Hospital reimbursement from all payers is at risk
Take proactive approach to responding to auditors
If your hospital has been focusing solely on improving Medicare records in preparation for the permanent Recovery Audit Contractor (RAC) program, you may find yourself in a bind as other payers roll out their own audit programs.
"There has been a lot of emphasis on the RACs, but in Pennsylvania, we've experienced other audits, and it's just a matter of time before other state Medicaid organizations and other commercial insurers are going to roll out their audit programs. It's no longer just Medicare reimbursement that's at risk; it is truly an organizational risk across all payers," says Charleeda Redman, RN, MSN, ACM, director of corporate case management for the University of Pittsburgh Medical Center (UPMC).
Hospitals should prepare for the MICs and the commercial auditors in much the same way as they have been preparing for the RACs, and develop an organized group, similar to the RAC committee, with well-defined roles with each discipline, says Brian Flood, CHC, CIG, Esq., managing director for KPMG LLC.
The committee should start immediately to get a coordinated plan in place to respond to the MICs and other auditors before they start getting requests for information because the response time is likely to be very short, he adds.
Develop a committee
To prepare for the audits, UPMC developed a steering committee made up of representatives of key departments including health information management, coding, care management, finance, compliance, and risk, Redman says.
The committee diagrammed the document flow for all audits, including the agencies involved. The group developed an internal process that includes tasks, tools, and turnaround time for all appeals.
UPMC has a dedicated staff for the appeals process specific to the external audits. The current scope of work is handled by a 0.5 FTE RN and a 30-hour-a-month physician who handles medical necessity appeals. The audit work is only a portion of the work done by those individuals, Redman says.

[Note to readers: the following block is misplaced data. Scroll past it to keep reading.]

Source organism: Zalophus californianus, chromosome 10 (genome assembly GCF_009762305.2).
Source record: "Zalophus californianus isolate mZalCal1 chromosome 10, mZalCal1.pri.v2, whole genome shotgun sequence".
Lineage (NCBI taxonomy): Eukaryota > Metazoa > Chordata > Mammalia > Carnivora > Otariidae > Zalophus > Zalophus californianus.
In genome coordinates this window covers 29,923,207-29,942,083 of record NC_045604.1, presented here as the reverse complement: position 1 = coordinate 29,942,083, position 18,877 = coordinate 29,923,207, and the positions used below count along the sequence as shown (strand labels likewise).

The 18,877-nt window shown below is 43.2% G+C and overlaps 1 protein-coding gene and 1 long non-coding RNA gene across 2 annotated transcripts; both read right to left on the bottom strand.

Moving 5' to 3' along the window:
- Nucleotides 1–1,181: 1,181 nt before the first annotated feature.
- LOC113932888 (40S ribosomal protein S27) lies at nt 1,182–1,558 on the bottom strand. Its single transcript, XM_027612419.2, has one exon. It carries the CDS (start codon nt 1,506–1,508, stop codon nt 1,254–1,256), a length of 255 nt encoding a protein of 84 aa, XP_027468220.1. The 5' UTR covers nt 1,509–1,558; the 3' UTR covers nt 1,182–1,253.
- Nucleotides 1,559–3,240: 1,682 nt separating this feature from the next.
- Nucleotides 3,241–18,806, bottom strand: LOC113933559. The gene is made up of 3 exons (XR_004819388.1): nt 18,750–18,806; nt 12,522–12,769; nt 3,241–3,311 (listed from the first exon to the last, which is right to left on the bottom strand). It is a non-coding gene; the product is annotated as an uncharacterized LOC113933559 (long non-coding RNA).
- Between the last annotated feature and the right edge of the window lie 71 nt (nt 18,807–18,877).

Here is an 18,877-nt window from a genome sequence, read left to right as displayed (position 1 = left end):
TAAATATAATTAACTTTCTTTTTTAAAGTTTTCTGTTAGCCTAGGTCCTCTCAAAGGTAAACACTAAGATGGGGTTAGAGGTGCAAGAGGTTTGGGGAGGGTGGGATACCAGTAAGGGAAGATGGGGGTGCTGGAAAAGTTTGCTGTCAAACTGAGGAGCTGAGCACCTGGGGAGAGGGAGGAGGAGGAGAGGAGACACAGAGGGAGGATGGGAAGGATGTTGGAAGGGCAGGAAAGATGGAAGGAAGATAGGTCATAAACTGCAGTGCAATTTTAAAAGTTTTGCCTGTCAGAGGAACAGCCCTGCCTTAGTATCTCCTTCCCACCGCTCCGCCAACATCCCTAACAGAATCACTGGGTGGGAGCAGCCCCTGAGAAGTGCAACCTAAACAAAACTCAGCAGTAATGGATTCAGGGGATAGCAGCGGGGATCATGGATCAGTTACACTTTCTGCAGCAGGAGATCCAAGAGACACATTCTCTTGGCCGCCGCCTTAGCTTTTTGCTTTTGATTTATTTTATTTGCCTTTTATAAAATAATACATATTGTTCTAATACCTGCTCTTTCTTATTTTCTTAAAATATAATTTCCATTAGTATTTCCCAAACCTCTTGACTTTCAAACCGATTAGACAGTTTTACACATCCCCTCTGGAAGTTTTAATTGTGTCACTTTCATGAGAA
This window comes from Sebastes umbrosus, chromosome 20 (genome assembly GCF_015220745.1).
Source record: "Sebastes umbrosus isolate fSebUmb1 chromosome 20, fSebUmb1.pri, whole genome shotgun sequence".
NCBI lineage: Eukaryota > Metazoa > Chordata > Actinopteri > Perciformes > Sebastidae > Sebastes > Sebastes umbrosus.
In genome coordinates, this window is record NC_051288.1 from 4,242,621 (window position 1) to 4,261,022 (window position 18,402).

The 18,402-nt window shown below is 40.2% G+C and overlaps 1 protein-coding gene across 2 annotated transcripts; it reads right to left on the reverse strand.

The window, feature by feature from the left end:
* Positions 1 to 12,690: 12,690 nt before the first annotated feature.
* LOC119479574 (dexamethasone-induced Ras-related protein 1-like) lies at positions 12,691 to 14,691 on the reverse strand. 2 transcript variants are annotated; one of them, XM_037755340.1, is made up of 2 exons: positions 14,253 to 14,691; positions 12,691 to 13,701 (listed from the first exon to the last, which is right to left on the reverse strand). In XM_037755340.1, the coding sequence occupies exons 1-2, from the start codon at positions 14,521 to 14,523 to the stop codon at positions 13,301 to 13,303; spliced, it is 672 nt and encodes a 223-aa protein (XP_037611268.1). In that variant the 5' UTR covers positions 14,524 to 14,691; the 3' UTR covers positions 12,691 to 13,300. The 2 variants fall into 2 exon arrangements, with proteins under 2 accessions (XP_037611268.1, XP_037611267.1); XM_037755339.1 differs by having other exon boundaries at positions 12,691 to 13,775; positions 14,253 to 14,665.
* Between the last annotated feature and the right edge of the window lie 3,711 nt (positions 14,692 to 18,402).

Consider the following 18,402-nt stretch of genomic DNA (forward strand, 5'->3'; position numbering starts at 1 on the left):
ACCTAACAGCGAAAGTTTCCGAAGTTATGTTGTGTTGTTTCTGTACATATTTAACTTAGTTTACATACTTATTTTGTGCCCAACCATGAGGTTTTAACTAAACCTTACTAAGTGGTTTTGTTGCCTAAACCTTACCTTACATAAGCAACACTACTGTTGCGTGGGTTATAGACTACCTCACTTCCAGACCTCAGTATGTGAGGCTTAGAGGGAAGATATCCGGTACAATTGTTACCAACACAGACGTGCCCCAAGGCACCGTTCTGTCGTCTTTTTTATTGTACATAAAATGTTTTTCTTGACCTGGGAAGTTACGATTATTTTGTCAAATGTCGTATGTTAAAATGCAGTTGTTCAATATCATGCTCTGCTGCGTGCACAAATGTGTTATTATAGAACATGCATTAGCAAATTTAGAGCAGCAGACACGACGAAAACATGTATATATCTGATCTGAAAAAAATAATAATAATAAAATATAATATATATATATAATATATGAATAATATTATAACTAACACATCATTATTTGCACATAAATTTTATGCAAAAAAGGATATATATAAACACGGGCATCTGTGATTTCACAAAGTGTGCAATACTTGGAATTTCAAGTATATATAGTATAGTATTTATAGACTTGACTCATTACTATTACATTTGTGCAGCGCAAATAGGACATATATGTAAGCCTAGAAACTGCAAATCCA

Facilities that focus on responding to just one type of audit are not going to be successful in the end, because the various auditors may use different criteria, Redman points out.
"The time frames are different. The roles are different, and the addresses where you send your responses are different. If you can't automate your response system, it will be difficult to manage," she says.
It is essential for hospitals to develop a comprehensive electronic system that can define the record request by type and track the deadlines and responses, Redman suggests.
"So many software vendors are focusing on RACs and Medicare, and they don't offer the ability to track three different audit types. That is going to be essential as the MIC audits and those by commercial insurance are rolled out," she says.
Hospitals that are part of a health care system should develop a process to oversee the responses to make sure they are covered systematically, rather than by each individual hospital, Flood suggests.
The team at UPMC has created a central department to handle all record requests and appeals from each facility.
"We're working to change the initial requests for documents so they come to a central area. Once we get a letter, we enter who the auditor is and what the request is. This method will give us the ability to drive the work flow to the area that can respond and track where the charts need to be sent and the time frame," she says.
For instance, if an audit determines that a payment was improper, the letter is forwarded to health information management to review and respond if it's a coding issue. If it's a care management issue, it's sent to care management.
Redman's department handles any issue related to medical necessity, quality, and continuity of care.
Make sure that any letters that come into the system are immediately sent to the area that is responsible for responding, Redman says.
"The clock starts ticking from the day the letter is sent out. If you don't manage the process, you can't meet the deadlines and have no ability to appeal," she says.